Such collisions are likely to occur during deer hunting season — between late September and early December — when there is a noticeable increase in the movement of the deer population. Drivers should remember that deer aren’t just crossing rural roads. In fact, many deer crashes happen routinely on busy highways near Johnson City, Elizabethton and Jonesborough.
The Insurance Institute for Highway Safety says there are 1.5 million deer-related car accidents annually that result in more than $1 billion in vehicle damage. Collisons with deer also injure more than 10,000 motorists and kill more than 200 Americans annually.
The Insurance Information Institute recommends motorists take the following precautions to avoid deer-related collisions:
• Drive with caution when moving through deer-crossing zones, in areas known to have a large deer population and in areas where roads divide agricultural fields from forestland.
• Always wear your seat belt and stay awake, alert and sober.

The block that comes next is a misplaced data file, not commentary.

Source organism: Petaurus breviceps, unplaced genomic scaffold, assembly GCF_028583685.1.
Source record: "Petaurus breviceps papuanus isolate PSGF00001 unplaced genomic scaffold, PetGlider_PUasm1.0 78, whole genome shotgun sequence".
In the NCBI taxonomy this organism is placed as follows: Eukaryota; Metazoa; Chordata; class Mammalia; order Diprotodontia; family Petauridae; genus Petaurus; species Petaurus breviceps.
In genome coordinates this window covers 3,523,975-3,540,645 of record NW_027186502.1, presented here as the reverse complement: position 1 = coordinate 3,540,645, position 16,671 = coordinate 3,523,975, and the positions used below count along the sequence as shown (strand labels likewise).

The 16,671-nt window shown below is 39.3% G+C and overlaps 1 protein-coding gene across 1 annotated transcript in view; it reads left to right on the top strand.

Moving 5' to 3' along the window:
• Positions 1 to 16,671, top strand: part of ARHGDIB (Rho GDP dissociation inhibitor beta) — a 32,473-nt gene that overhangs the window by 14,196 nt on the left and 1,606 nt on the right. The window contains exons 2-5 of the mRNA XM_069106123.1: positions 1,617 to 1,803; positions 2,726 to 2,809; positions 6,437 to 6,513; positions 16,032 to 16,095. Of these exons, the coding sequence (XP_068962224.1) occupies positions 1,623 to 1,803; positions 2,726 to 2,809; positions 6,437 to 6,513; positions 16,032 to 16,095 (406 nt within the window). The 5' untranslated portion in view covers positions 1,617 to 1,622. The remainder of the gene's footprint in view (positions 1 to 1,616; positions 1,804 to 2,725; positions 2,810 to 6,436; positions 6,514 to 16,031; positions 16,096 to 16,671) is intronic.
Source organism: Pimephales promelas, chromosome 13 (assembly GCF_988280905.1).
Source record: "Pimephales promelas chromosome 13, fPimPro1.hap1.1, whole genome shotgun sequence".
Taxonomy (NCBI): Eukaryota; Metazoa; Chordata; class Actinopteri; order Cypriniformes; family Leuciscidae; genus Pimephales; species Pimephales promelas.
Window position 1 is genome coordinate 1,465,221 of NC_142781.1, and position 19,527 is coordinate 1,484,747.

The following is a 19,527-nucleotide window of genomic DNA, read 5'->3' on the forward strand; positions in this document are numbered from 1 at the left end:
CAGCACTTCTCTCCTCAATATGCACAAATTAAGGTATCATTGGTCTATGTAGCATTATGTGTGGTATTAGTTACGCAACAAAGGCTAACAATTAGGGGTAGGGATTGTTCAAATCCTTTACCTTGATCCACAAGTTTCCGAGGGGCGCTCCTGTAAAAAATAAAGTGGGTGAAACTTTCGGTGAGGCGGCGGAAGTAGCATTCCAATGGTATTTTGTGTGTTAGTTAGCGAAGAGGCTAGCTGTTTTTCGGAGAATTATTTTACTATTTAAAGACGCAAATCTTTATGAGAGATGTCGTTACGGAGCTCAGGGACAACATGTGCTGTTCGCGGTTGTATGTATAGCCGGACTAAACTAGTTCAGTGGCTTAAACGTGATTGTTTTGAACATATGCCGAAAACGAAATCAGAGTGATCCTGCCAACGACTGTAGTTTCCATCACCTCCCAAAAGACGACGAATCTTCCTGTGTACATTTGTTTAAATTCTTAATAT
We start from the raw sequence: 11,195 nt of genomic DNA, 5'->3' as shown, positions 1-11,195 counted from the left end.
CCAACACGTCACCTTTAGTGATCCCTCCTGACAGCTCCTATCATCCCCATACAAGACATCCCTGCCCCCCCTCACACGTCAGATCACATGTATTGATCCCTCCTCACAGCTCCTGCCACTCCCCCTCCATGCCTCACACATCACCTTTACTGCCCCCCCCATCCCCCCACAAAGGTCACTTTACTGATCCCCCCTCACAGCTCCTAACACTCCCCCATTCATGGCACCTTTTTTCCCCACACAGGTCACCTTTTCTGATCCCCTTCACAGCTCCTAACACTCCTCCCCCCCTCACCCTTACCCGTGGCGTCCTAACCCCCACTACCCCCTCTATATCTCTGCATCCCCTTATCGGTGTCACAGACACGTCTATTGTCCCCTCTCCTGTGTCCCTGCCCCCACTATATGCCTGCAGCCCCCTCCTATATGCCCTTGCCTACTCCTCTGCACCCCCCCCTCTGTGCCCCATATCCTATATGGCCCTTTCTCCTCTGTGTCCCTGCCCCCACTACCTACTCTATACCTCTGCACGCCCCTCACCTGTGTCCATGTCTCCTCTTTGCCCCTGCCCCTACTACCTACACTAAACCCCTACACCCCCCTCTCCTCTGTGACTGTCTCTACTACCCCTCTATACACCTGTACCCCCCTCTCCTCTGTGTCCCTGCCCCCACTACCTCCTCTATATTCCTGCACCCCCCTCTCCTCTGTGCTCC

• When driving at night, use high beam headlights when there is no oncoming traffic.
• Never veer for deer. Most deaths and injuries occur when drivers swerve and hit a tree, building or another car.
• Do not rely on such ineffective devices as deer whistles, deer fences and reflectors to deter deer.
• If you do hit a deer, avoid going near or touching the animal. A frightened and wounded deer can hurt you or further injure itself. Text *847 from a cell phone for assistance.
And be sure to report the crash to the nearest law enforcement agency and animal control office, as well as to your insurance company.